German sports giant Adidas announced yesterday (9 February) that the company’s underlying operating profit is projected to be around the break-even level.
In an exclusive comment GlobalData apparel analyst, Louise Deglise-Favre, tells Just Style that while it was expected the Yeezy fallout was going to have a significant impact on adidas’ revenue and profit, it appears more severe than originally anticipated.
However, she adds: “Adidas’ disappointing guidance can not be blamed on Yeezy alone. The brand had been underperforming for the better part of FY2022 due to a lack of appeal from its product and the inability to create excitement around launches the way competitor NIKE can.”
Adidas says it will continue to review future options for the use of its Yeezy inventory. However, this guidance already accounts for the significant adverse impact from not selling the existing stock. This would lower its revenues by around EUR1.2bn (US$1.29bn) and operating profit by around EUR500m this year.
Adidas admits that if it irrevocably decides not to repurpose any of its existing Yeezy product going forward, this would result in the write-off of the existing Yeezy inventory and would lower the company’s operating profit by an additional EUR500m this year.
In addition, it expects one-off costs of up to EUR200m in 2023. It says these costs are part of a strategic review the company is currently conducting aimed at reigniting profitable growth as of 2024.
If all these effects materialise, Adidas expects to report an operating loss of EUR700m in 2023.
Adidas CEO Bjørn Gulden can’t deny the negative picture for the months ahead and states: “The numbers speak for themselves. We are currently not performing the way we should.”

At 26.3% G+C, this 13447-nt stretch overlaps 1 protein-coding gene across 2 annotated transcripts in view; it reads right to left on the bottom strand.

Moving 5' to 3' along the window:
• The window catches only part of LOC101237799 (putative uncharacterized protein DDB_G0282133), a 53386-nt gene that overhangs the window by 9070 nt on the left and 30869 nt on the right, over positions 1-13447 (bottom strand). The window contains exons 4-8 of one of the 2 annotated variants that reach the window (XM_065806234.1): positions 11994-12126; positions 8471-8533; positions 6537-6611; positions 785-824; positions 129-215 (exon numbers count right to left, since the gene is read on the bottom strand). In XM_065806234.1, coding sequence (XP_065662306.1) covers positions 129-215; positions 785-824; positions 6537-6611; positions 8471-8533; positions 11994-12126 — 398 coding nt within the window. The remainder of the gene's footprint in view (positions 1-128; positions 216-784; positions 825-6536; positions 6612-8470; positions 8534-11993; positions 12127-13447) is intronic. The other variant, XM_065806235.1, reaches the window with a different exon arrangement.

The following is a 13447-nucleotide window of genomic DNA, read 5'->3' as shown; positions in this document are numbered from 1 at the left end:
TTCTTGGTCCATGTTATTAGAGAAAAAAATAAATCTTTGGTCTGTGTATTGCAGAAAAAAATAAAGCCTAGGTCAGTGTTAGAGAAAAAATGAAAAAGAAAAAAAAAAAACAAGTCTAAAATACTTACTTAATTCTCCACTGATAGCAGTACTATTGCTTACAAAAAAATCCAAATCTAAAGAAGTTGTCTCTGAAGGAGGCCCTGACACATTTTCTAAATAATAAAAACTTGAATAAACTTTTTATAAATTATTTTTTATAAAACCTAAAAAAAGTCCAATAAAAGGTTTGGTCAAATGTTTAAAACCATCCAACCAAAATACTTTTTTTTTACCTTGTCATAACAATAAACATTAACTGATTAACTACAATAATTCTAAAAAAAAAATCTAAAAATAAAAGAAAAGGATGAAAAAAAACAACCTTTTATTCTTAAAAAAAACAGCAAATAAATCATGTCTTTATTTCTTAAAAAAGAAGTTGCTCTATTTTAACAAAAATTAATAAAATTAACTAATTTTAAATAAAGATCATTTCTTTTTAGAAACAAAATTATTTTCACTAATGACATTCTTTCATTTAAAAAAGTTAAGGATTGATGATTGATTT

He continues: “2023 will be a year of transition to set the base to again be a growing and profitable company. We will put full focus on the consumer, our athletes, our retail partners and our adidas employees. Together we will work on creating brand heat, improve our product engine, better serve our distribution and assure that Adidas is a great and fun place to work.”
He believes Adidas has all the ingredients to be successful and describes it as a great brand with great people, fantastic partners and a global infrastructure second to none.
He says: “We need to put the pieces back together, but I am convinced that over time we will make adidas shine again. But we need some time.”
In November Adidas reported ‘robust growth’ for the third quarter with a 4% increase in currency-neutral sales and remained positive about the upcoming World Cup. However, it maintained its lower FY22 outlook due to the end of its Kanye West Yeezy sneaker partnership.